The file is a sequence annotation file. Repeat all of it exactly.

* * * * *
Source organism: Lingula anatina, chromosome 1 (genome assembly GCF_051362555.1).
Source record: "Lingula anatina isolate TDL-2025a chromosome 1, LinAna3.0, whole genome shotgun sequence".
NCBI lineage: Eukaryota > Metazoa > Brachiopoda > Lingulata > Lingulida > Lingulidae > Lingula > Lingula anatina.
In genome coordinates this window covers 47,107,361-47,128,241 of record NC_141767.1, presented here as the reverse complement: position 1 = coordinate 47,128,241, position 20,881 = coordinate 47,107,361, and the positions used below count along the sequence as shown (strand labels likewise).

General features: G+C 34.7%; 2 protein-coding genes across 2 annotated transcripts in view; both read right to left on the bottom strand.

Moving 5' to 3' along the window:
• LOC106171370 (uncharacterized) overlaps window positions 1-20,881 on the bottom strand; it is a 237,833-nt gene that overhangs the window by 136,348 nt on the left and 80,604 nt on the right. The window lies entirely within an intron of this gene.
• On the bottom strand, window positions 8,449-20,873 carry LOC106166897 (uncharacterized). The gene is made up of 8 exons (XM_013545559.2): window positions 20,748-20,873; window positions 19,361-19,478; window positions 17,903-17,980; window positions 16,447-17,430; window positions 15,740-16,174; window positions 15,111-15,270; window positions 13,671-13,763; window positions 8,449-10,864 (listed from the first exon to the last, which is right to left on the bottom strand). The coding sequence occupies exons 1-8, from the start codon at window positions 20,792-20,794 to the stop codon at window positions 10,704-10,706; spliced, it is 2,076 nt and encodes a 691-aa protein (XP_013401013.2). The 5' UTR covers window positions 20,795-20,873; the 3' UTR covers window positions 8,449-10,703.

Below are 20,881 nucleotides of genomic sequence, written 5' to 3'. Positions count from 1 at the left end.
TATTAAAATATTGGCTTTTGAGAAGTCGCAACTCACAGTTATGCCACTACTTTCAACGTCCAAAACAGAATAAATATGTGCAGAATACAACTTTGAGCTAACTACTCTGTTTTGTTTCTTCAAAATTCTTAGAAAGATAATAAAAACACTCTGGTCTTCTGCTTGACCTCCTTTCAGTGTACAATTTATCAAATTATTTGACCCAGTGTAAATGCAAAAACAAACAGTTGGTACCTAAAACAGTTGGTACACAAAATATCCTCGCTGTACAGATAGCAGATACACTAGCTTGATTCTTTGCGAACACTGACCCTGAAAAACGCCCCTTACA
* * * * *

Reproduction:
Source organism: Lingula anatina, chromosome 1 (genome assembly GCF_051362555.1).
Source record: "Lingula anatina isolate TDL-2025a chromosome 1, LinAna3.0, whole genome shotgun sequence".
NCBI lineage: Eukaryota > Metazoa > Brachiopoda > Lingulata > Lingulida > Lingulidae > Lingula > Lingula anatina.
In genome coordinates this window covers 47,107,361-47,128,241 of record NC_141767.1, presented here as the reverse complement: position 1 = coordinate 47,128,241, position 20,881 = coordinate 47,107,361, and the positions used below count along the sequence as shown (strand labels likewise).

General features: G+C 34.7%; 2 protein-coding genes across 2 annotated transcripts in view; both read right to left on the bottom strand.

Moving 5' to 3' along the window:
• LOC106171370 (uncharacterized) overlaps window positions 1-20,881 on the bottom strand; it is a 237,833-nt gene that overhangs the window by 136,348 nt on the left and 80,604 nt on the right. The window lies entirely within an intron of this gene.
• On the bottom strand, window positions 8,449-20,873 carry LOC106166897 (uncharacterized). The gene is made up of 8 exons (XM_013545559.2): window positions 20,748-20,873; window positions 19,361-19,478; window positions 17,903-17,980; window positions 16,447-17,430; window positions 15,740-16,174; window positions 15,111-15,270; window positions 13,671-13,763; window positions 8,449-10,864 (listed from the first exon to the last, which is right to left on the bottom strand). The coding sequence occupies exons 1-8, from the start codon at window positions 20,792-20,794 to the stop codon at window positions 10,704-10,706; spliced, it is 2,076 nt and encodes a 691-aa protein (XP_013401013.2). The 5' UTR covers window positions 20,795-20,873; the 3' UTR covers window positions 8,449-10,703.

Below are 20,881 nucleotides of genomic sequence, written 5' to 3'. Positions count from 1 at the left end.
TATTAAAATATTGGCTTTTGAGAAGTCGCAACTCACAGTTATGCCACTACTTTCAACGTCCAAAACAGAATAAATATGTGCAGAATACAACTTTGAGCTAACTACTCTGTTTTGTTTCTTCAAAATTCTTAGAAAGATAATAAAAACACTCTGGTCTTCTGCTTGACCTCCTTTCAGTGTACAATTTATCAAATTATTTGACCCAGTGTAAATGCAAAAACAAACAGTTGGTACCTAAAACAGTTGGTACACAAAATATCCTCGCTGTACAGATAGCAGATACACTAGCTTGATTCTTTGCGAACACTGACCCTGAAAAACGCCCCTTACA